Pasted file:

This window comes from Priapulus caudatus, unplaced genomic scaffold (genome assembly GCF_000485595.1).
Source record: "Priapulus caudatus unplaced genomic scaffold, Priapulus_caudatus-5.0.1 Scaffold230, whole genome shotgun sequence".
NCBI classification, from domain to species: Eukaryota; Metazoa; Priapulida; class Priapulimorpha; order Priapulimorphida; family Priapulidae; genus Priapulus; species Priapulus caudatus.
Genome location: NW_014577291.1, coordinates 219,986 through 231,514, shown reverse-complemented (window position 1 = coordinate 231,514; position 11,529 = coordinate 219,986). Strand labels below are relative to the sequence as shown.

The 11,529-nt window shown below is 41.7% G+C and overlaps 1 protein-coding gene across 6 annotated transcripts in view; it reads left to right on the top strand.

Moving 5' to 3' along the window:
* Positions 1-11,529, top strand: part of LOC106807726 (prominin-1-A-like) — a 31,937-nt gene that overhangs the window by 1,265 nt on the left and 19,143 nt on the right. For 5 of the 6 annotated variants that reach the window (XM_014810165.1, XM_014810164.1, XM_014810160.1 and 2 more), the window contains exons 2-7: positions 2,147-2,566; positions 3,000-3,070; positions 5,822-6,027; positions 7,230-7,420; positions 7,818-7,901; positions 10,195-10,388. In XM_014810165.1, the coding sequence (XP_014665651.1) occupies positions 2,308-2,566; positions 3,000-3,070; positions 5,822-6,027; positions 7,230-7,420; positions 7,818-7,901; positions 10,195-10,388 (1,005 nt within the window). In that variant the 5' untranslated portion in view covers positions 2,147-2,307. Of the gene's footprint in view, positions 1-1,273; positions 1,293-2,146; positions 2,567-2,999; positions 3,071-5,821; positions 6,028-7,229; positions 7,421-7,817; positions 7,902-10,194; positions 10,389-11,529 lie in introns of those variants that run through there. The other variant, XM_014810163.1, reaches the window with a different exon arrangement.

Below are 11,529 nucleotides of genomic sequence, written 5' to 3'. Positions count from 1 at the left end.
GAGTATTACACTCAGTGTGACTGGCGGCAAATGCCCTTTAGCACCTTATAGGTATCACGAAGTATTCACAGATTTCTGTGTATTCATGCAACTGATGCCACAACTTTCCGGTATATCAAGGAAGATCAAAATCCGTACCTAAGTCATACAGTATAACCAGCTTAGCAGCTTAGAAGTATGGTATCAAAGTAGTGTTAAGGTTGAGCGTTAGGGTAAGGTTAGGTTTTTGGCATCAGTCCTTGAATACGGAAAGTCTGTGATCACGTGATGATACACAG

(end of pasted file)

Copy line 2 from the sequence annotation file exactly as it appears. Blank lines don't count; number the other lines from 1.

Source record: "Priapulus caudatus unplaced genomic scaffold, Priapulus_caudatus-5.0.1 Scaffold230, whole genome shotgun sequence".